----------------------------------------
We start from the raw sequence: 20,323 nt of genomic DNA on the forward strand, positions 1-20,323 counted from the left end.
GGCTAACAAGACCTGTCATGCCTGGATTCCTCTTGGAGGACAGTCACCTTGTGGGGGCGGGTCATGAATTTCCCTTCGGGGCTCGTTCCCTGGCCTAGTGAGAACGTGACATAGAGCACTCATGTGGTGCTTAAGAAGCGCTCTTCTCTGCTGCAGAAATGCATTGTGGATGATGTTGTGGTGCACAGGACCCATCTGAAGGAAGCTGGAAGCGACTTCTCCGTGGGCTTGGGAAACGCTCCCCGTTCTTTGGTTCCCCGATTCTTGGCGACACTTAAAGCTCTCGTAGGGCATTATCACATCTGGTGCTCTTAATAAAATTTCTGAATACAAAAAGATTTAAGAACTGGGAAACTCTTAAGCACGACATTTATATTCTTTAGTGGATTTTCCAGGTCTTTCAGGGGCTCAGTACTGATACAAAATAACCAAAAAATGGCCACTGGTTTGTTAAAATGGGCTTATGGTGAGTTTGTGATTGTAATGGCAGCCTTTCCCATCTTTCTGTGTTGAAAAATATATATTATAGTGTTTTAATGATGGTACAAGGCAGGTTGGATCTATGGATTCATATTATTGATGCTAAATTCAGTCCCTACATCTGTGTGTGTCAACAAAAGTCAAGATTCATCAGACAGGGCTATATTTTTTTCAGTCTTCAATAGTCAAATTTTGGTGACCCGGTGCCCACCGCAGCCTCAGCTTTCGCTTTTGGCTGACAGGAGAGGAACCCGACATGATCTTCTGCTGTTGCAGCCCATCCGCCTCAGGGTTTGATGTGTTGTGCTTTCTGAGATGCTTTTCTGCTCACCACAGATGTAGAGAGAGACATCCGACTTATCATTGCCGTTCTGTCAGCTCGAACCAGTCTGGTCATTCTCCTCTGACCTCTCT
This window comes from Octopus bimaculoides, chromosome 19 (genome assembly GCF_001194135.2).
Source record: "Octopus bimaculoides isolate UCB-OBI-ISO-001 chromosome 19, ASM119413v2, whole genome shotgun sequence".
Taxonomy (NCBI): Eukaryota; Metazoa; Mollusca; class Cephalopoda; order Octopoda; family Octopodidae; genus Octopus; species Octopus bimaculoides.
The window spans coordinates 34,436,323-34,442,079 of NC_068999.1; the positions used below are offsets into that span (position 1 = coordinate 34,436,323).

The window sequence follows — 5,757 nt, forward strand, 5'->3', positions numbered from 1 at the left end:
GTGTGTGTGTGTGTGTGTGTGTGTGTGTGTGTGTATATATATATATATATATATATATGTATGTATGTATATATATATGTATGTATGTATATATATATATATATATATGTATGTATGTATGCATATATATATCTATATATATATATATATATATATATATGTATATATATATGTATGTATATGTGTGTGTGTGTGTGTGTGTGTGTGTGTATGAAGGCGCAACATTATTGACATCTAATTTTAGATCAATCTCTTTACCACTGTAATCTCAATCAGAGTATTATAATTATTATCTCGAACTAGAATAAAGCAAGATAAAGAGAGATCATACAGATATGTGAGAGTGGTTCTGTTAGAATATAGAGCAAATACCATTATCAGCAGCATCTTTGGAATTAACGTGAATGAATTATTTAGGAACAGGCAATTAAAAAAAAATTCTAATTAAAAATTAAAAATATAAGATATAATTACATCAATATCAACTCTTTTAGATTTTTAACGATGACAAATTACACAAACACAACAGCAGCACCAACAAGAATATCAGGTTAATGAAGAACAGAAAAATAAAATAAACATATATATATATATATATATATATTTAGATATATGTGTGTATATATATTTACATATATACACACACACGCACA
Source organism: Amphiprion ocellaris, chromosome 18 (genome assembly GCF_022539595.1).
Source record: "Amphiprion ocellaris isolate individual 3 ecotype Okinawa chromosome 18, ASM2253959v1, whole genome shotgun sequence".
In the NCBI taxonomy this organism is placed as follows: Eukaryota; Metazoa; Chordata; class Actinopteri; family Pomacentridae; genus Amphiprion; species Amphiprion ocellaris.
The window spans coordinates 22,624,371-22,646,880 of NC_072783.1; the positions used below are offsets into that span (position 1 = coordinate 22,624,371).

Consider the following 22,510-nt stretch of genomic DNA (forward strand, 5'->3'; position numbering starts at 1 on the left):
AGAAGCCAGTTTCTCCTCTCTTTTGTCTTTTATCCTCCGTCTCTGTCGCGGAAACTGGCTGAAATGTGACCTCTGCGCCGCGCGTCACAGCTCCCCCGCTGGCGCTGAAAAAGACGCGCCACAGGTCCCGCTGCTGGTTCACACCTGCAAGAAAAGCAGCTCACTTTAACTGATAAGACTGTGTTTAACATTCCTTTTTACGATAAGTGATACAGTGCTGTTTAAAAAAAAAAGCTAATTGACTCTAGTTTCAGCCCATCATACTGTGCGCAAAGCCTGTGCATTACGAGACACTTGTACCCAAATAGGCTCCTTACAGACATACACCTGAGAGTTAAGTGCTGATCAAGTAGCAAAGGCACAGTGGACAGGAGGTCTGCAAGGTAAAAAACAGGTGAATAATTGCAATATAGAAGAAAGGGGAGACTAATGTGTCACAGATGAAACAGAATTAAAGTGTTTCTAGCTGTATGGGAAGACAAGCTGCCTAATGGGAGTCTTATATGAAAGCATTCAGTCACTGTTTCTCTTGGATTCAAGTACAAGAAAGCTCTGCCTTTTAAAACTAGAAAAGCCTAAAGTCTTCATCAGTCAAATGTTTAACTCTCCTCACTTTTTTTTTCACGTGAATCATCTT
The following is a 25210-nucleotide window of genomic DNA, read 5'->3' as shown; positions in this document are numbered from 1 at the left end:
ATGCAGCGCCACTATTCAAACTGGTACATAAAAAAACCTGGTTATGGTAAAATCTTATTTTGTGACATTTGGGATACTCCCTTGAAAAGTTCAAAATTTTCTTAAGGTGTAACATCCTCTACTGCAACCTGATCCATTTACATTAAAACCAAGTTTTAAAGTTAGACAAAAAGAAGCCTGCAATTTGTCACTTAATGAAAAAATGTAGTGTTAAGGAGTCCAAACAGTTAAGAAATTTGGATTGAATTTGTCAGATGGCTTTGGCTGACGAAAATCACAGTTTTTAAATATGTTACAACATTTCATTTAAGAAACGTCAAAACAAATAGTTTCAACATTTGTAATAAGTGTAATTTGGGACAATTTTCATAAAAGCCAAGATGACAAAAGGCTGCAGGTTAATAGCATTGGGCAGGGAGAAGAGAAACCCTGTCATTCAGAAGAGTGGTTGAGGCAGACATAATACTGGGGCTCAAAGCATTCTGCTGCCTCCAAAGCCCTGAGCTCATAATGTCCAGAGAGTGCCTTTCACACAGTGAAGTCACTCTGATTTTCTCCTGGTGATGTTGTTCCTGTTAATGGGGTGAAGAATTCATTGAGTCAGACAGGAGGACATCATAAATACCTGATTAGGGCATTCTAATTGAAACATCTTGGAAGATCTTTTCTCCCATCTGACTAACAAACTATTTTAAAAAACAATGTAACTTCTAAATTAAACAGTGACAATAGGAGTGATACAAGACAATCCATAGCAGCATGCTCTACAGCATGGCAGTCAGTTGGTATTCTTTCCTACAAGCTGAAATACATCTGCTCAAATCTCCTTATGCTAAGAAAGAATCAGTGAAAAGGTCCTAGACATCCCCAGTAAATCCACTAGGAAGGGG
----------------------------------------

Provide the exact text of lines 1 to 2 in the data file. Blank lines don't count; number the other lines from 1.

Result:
We start from the raw sequence: 20,323 nt of genomic DNA on the forward strand, positions 1-20,323 counted from the left end.
GGCTAACAAGACCTGTCATGCCTGGATTCCTCTTGGAGGACAGTCACCTTGTGGGGGCGGGTCATGAATTTCCCTTCGGGGCTCGTTCCCTGGCCTAGTGAGAACGTGACATAGAGCACTCATGTGGTGCTTAAGAAGCGCTCTTCTCTGCTGCAGAAATGCATTGTGGATGATGTTGTGGTGCACAGGACCCATCTGAAGGAAGCTGGAAGCGACTTCTCCGTGGGCTTGGGAAACGCTCCCCGTTCTTTGGTTCCCCGATTCTTGGCGACACTTAAAGCTCTCGTAGGGCATTATCACATCTGGTGCTCTTAATAAAATTTCTGAATACAAAAAGATTTAAGAACTGGGAAACTCTTAAGCACGACATTTATATTCTTTAGTGGATTTTCCAGGTCTTTCAGGGGCTCAGTACTGATACAAAATAACCAAAAAATGGCCACTGGTTTGTTAAAATGGGCTTATGGTGAGTTTGTGATTGTAATGGCAGCCTTTCCCATCTTTCTGTGTTGAAAAATATATATTATAGTGTTTTAATGATGGTACAAGGCAGGTTGGATCTATGGATTCATATTATTGATGCTAAATTCAGTCCCTACATCTGTGTGTGTCAACAAAAGTCAAGATTCATCAGACAGGGCTATATTTTTTTCAGTCTTCAATAGTCAAATTTTGGTGACCCGGTGCCCACCGCAGCCTCAGCTTTCGCTTTTGGCTGACAGGAGAGGAACCCGACATGATCTTCTGCTGTTGCAGCCCATCCGCCTCAGGGTTTGATGTGTTGTGCTTTCTGAGATGCTTTTCTGCTCACCACAGATGTAGAGAGAGACATCCGACTTATCATTGCCGTTCTGTCAGCTCGAACCAGTCTGGTCATTCTCCTCTGACCTCTCT